[an error occurred while processing this directive]
BBC News
watch One-Minute World News
Last Updated:  Monday, 17 March, 2003, 16:33 GMT
Protesters' last call for peace
Anti war protest, Bangor
Protesters met in Bangor High Street
Anti-war protesters in north Wales have been making a last ditch attempt to show their opposition to the impending war with Iraq.

In two separate demonstrations in Bangor and Colwyn Bay, passers-by were being urged to sign petitions for peace as Tony Blair held an emergency cabinet meeting in Downing Street.

The Bangor and Anglesey Peace and Justice Group gathered at the town clock in Bangor on Monday demanding a response from the government.

One of the leaders, Ramsey Isak, said they wanted to draw attention to the "illegality" of the war.

He said: "We want the Government to clarify the position of our sons and daughters who have been committed to the battlefield.

Student Katherine Betteridge signing petition
Student Katherine Betteridge signed the anti-war petition

"Every bomb dropped, every rocket fired, every bullet shot would be a war crime in the eyes of the International Criminal Court.

"And every supporting action, from driving to nursing would be aiding and abetting a war crime.

"We call upon the government to answer the challenge that the UN draft is not the 'licence to kill' that it is made out to be."

Student Katherine Betteridge said she signed their petition because she opposed war "utterly and completely".

"I am sure there is a way of working out an agreement without war.

"It is possible that Saddam Hussein will put his own people in danger to prove a point to America," she said.

'Innocent people'

Their views were echoed by people shopping on Bangor High Street.

Elena Williams from Anglesey, whose son is in the Army, said she did not want to see military action.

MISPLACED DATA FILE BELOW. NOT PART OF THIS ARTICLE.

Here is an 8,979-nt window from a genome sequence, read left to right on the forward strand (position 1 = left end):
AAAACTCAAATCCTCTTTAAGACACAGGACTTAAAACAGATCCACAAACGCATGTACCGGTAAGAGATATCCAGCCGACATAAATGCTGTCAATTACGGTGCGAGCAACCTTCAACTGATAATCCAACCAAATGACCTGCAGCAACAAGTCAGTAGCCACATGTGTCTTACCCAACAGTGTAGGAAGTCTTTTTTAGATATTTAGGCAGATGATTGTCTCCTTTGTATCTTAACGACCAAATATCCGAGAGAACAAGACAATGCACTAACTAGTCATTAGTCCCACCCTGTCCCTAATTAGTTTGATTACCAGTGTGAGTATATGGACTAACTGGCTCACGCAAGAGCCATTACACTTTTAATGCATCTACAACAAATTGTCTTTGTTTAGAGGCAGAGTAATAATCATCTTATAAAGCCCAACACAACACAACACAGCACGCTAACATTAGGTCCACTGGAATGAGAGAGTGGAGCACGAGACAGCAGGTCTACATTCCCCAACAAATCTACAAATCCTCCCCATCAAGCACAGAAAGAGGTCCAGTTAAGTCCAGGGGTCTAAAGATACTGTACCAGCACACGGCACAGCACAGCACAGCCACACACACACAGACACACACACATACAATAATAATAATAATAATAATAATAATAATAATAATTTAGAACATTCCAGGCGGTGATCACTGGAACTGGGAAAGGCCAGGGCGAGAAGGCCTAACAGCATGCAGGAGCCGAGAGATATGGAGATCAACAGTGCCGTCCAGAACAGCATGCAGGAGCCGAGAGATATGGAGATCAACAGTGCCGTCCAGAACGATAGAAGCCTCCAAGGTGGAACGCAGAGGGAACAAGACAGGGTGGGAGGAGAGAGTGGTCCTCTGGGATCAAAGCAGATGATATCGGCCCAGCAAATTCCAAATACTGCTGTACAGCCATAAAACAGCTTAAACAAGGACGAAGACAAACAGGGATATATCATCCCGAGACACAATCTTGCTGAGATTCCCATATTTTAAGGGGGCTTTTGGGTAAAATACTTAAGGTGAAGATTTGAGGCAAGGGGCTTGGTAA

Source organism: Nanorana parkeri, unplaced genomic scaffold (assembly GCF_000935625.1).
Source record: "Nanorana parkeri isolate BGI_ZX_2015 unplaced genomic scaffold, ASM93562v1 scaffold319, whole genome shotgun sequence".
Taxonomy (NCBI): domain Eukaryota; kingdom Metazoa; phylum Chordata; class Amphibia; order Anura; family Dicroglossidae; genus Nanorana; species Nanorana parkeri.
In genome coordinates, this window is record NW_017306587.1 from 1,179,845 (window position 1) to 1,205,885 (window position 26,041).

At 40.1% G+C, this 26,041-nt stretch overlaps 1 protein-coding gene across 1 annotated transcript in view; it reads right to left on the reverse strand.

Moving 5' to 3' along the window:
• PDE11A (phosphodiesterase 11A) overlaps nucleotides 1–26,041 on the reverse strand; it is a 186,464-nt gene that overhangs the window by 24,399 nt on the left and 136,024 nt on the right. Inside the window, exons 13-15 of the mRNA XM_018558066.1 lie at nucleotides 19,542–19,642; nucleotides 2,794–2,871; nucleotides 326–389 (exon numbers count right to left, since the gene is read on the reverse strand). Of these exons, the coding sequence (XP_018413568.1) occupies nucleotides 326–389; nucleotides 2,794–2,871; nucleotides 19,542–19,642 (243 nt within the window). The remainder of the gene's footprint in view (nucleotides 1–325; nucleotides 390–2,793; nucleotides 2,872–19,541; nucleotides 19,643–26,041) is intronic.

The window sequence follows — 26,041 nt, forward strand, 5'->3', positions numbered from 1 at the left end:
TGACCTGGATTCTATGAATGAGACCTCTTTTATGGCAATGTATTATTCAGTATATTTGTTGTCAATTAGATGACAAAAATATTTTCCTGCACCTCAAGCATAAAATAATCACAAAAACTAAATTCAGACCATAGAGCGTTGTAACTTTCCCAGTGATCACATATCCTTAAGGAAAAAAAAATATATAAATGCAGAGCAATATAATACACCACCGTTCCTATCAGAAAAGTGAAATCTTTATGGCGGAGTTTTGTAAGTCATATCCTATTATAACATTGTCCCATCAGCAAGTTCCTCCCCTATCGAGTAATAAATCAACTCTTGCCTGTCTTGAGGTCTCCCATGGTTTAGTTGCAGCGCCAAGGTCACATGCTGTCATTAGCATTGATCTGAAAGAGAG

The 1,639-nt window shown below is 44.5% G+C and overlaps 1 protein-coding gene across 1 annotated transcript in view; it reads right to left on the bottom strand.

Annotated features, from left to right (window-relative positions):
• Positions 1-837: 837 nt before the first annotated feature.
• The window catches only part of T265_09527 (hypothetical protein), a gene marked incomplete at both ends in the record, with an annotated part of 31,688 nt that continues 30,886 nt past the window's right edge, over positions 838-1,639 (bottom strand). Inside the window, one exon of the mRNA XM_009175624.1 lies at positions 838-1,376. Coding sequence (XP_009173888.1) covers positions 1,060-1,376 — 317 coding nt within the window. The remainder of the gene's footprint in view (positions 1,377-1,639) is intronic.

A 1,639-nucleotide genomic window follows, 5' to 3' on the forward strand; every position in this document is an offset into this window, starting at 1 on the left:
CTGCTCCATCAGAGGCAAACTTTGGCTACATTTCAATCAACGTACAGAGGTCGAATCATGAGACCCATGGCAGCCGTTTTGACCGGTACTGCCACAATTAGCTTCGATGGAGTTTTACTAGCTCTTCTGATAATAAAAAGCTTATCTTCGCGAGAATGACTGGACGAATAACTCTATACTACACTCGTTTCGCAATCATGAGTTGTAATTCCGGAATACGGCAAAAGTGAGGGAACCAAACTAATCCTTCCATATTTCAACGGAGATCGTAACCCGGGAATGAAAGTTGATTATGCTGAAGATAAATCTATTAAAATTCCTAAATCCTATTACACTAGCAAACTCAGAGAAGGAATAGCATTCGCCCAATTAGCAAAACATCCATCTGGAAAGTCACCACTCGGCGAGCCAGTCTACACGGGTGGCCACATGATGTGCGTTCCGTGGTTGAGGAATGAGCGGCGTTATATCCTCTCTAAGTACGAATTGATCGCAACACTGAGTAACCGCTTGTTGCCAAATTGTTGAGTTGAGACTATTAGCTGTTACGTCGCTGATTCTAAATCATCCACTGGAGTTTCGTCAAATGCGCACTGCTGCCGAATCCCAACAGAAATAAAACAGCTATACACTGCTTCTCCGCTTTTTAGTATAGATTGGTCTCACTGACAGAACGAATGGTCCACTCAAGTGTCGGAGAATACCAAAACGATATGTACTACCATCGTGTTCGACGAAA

"I oppose the war. My son is in Northern Ireland at the moment but I'm scared he could be called to the Gulf.

"I do not want to see the killing of innocent people and that is what will happen," she said.

"No-one wants a war," said Miriam Lloyd Williams from Caernarfon.

"But ministers need to protect us somehow," she added.

Sion Huws, an advertising assistant from Bangor, said he believed a war was justified.

"I think it is right to go now or it will drag on for years.

"I don't think it has anything to do with oil as some people claim, but I think America and Britain want control in the Middle East."

Oil driven

In Colwyn Bay, a group of students from Llandrillo College protested outside a petrol station.

Organiser Tom Johnston said: "We chose to hold the demonstration outside a garage because we believe the entire conflict is driven by oil.

"Passers-by have been signing our petition today and motorists sound their horns as they drive by.

"Our petition is for anyone who is against the forthcoming war, whatever their reason."

He said they hoped to get a group running in the Conwy area to work actively against the war.

Cook quits over Iraq crisis
17 Mar 03 |  Politics
Emergency cabinet meeting called
17 Mar 03 |  Politics
Iraq diplomacy collapses
17 Mar 03 |  Middle East
Protesters urge anti-war walk-outs
17 Mar 03 |  Politics

The BBC is not responsible for the content of external internet sites


News Front Page | Africa | Americas | Asia-Pacific | Europe | Middle East | South Asia
UK | Business | Entertainment | Science/Nature | Technology | Health
Have Your Say | In Pictures | Week at a Glance | Country Profiles | In Depth | Programmes
Americas Africa Europe Middle East South Asia Asia Pacific